Eugène Daignault, singer, storyteller, and actor (1895-1960)

Eugène Daignault was born in St. Alban's, Vermont, on September 14, 1895. When his father, a doctor who practiced in St. Albans, died, Eugène Daignault and his family settled in the Montréal suburb of Boucherville. When Daignault was forced to abandon his pharmacology studies due to illness, he worked at various jobs while performing in amateur theatre alongside actors such as Ovila Légaré and Gaston Saint-Jacques. Beginning in March 1920, and for the next 21 years, he was employed as a food inspector for the City of Montréal's board of health.

Eugène Daignault, a lover of folk music, became one of the stars of Conrad Gauthier's troupe, Veillées du bon vieux temps, performing at Montréal's Monument-National. In December 1926, he signed a contract with the Starr label and recorded 93 songs for them. He is most famous for his recordings of "Les filles de Chambly," "Le beau casque," "Martin la grande barbe," "Cu-Cu-Cunégonde" and "Les p'tits Latour." At Daignault's invitation, fellow musician Mary Bolduc joined in on his recording sessions several times. Eugène Daignault made no recordings for 11 years during the Great Depression. He returned to the studio in 1942, however, and recorded 10 songs for the Bluebird label (RCA Victor) over the next two years.

Eugène Daignault was first heard on the radio in September 1922, just a few days after the launch of Montréal's radio station CKAC. Following this debut, he was heard regularly on CKAC for many years, on programs such as "L'heure provinciale," "Les veillées canadiennes," "En roulant ma boule" and "À travers mon chapeau." As well, he performed in several soap operas, including "Le curé de village" (CKAC, 1935-1938), "La pension Velder" (SRC, 1938-1942), "Chez le père Tremblay" (CKAC, 1940-1941), and "Les diables rouges" (CKAC, 1939-1946). Eugène Daignault was a wonderful storyteller and formed part of the comedy show "Le ralliement du rire" (CKAC, 1940-1950) alongside Ovila Légaré and Marcel Baulu. However, his most famous role was that of père Ovide in "Un homme et son péché" (SRC, 1939-1954). He reprised this role in the films Séraphin and Un homme et son péché (Québec Films, 1949), as well as on the television show "Les belles histoires des pays d'en haut," from 1956 to 1960. His son Pierre (1925-2003), with whom he had been performing on stage since the 1940s, took over the role following Eugène Daignault's sudden death, in Montréal, on January 27, 1960.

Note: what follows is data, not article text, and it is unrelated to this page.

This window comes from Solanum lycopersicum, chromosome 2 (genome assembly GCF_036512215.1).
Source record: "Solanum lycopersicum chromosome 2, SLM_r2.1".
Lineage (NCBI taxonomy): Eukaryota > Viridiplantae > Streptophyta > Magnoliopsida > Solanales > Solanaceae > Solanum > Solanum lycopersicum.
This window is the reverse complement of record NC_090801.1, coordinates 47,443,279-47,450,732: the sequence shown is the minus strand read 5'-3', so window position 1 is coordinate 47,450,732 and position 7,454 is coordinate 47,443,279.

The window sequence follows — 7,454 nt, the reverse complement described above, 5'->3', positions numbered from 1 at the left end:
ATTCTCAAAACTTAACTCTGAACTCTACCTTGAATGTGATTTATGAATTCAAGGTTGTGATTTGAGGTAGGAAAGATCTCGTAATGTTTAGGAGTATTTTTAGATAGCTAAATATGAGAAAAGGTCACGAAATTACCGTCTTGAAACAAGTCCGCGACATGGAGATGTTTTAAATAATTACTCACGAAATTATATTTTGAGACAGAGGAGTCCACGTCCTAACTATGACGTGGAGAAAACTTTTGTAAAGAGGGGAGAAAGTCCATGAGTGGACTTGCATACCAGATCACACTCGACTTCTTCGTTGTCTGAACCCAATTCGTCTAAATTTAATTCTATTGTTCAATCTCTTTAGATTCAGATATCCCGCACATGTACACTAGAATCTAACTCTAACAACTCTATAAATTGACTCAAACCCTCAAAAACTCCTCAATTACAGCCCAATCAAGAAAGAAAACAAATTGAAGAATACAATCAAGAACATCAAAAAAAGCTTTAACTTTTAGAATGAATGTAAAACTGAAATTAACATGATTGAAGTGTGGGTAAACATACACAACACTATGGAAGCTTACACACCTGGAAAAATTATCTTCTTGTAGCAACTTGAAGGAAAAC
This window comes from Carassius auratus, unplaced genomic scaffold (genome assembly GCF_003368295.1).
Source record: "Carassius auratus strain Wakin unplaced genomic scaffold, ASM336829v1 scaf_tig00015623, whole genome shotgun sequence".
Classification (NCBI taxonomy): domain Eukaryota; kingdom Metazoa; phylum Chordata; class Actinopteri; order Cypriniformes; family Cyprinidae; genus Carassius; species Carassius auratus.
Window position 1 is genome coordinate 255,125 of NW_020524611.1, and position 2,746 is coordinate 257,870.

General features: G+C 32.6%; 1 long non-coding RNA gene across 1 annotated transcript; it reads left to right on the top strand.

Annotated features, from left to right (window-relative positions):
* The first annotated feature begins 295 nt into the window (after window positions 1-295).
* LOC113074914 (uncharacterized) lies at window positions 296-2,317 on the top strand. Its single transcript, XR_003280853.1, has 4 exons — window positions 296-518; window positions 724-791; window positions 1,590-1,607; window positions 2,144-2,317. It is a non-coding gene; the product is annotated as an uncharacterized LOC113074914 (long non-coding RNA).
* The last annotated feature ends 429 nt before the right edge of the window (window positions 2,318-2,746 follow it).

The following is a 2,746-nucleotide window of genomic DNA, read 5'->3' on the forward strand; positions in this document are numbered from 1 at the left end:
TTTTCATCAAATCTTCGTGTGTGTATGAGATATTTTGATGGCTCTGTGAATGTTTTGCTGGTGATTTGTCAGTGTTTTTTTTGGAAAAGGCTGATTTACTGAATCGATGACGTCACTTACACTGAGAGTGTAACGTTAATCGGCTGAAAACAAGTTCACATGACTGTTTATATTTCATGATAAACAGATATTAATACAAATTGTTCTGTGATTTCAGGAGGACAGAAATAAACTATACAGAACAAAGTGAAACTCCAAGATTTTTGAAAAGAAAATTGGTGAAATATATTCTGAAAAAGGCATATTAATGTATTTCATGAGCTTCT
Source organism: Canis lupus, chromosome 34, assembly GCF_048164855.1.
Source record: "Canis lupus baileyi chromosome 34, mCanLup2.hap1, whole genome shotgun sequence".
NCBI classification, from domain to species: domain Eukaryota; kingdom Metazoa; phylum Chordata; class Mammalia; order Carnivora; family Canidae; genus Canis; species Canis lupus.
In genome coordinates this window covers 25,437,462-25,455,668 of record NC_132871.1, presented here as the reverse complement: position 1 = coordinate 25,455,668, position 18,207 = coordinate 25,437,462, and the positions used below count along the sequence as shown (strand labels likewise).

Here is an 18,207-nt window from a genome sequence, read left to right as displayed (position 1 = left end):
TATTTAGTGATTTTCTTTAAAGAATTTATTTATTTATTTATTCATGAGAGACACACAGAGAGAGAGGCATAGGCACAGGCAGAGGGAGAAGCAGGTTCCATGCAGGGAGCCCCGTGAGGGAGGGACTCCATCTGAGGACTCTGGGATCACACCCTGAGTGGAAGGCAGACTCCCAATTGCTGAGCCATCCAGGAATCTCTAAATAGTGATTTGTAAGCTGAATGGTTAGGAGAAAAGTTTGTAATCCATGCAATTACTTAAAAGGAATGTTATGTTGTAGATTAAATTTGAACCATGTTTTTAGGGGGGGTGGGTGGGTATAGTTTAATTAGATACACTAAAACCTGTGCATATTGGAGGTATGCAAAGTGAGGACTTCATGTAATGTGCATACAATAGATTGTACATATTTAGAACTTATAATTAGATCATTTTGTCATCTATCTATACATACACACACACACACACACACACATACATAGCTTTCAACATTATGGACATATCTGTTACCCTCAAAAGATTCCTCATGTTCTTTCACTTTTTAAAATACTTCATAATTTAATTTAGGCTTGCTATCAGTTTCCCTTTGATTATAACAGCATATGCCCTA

Source: Unpublished research notes by Robert Thérien, music researcher, Montréal

Selected recordings available

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